In the midst of the coronavirus pandemic, Central’s teachers are attempting to bridge physical distance to reach their students; they’re also struggling with not being able to do what they normally do.
Teachers are struggling alongside students with adjusting to new distance learning. Teachers are worrying not only about assignments and grades, but also about students’ well-being and access to material. Some teachers are stuck balancing parenting and teaching everyday. Teachers, who are naturally social beings, are trying their best to adapt to these new changes.
“It has been awfully tricky trying to be both a teacher and a mom with two boys at home,” says science teacher Heather Linde. Mrs. Linde has an 11 year-old and a three year-old, and keeping them busy while also working has been difficult for her. “I’m fortunate enough to have my husband working at home as well, so we can take turns meeting the needs of both our students and our children.”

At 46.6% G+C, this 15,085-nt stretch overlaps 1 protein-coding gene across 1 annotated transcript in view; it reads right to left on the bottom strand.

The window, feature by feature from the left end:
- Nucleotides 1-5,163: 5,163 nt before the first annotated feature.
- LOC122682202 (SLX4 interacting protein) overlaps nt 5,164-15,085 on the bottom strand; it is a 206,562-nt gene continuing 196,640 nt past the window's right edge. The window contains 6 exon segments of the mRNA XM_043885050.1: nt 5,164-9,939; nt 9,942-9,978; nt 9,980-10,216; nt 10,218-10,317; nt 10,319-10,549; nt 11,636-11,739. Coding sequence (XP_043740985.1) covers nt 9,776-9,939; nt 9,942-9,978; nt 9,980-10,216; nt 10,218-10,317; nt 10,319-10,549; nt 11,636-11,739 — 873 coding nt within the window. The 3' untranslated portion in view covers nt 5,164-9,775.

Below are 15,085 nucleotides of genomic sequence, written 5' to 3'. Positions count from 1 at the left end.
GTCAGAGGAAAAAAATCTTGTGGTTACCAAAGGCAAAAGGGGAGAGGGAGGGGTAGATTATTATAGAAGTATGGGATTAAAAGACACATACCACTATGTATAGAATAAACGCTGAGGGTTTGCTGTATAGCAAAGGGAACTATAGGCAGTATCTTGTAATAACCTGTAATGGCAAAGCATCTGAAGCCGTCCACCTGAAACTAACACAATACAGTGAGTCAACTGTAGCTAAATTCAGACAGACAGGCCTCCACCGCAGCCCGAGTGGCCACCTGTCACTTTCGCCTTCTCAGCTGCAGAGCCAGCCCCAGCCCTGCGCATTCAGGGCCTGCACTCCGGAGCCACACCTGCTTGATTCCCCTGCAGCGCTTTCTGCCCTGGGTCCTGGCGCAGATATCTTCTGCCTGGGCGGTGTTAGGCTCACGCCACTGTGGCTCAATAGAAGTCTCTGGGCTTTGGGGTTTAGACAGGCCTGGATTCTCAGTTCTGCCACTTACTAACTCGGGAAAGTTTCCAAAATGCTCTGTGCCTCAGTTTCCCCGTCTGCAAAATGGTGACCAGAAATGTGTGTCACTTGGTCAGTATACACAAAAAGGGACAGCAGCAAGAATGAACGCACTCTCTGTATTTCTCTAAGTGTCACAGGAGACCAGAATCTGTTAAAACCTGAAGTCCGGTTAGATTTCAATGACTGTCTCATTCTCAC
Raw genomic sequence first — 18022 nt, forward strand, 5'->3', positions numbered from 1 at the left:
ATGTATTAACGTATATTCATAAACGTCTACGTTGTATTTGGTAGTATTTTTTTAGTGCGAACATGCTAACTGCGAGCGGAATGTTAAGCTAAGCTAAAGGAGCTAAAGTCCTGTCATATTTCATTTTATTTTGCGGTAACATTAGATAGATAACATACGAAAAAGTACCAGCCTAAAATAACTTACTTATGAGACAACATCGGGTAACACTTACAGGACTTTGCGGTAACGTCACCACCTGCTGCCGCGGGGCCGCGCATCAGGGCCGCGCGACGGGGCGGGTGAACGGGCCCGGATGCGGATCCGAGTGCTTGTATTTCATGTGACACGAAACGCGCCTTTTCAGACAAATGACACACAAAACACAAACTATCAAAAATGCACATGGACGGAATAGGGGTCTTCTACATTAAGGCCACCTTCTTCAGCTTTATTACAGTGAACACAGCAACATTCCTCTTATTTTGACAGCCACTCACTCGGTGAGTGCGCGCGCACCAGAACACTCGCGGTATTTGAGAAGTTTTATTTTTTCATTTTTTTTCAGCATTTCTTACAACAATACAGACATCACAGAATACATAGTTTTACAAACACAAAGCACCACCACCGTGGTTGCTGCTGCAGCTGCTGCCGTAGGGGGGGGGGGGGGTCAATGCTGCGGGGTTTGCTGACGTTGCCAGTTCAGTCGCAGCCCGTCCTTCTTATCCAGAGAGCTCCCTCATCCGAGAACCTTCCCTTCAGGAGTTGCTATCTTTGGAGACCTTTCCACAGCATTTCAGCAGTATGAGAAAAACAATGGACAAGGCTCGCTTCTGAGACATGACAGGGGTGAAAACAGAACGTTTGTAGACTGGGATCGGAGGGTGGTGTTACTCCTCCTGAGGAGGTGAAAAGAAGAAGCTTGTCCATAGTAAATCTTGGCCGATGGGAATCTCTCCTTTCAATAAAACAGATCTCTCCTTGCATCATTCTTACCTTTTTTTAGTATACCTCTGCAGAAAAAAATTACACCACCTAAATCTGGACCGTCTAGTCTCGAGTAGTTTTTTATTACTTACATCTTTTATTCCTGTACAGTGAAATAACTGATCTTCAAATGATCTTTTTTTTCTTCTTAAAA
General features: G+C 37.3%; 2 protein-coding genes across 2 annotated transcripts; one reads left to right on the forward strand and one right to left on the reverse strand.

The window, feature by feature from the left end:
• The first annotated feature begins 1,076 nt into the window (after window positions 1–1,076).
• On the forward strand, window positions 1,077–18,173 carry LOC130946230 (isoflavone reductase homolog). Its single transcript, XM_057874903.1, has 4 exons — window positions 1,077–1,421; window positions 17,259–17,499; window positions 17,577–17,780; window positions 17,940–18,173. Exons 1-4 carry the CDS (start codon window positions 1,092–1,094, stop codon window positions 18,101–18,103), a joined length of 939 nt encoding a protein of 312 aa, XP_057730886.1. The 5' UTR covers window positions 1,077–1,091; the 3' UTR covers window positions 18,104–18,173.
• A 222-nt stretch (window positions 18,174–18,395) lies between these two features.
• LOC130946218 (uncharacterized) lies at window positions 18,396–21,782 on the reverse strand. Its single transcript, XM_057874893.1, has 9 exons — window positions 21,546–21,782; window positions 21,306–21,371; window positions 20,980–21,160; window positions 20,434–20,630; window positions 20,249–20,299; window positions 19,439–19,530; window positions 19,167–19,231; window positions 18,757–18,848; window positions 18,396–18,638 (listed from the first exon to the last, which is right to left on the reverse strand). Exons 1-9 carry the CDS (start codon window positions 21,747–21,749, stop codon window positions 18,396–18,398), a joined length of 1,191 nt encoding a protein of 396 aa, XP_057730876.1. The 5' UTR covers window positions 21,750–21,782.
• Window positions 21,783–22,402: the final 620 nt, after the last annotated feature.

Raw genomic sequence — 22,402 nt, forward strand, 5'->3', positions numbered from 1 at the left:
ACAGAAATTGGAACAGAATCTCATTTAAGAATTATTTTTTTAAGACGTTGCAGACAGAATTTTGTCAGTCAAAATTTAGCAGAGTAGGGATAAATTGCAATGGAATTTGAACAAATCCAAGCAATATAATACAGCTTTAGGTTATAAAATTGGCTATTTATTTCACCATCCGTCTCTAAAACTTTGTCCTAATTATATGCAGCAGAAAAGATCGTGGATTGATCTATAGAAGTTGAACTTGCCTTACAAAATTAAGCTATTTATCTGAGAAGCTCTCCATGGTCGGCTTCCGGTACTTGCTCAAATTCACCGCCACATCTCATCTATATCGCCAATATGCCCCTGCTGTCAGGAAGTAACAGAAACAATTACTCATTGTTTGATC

Many teachers are concerned about their students, and not just academically. “I find myself filled with anxiety at the idea of any student being without food, shelter, or safety, or needing someone to talk to but they are unable to,” says choir director Emily Carr. Because of this, teachers are finding it difficult to separate work from everyday life, and are always thinking about their students. “The hardest part for me is that I really worry about my students – do they have everything they need to be successful?” says Heather Linde. “I also have a difficult time turning it all off.”
Along with struggling to adapt, teachers, most of all, are missing their students. “I miss the magic that only happens in the classroom,” says Spanish teacher Pete Cabrera. “It’s that interpersonal human connection between students and teachers which keeps me coming back every year. That is what I miss.”
Photo: After School (Last year) by Justin S. Campbell on Flickr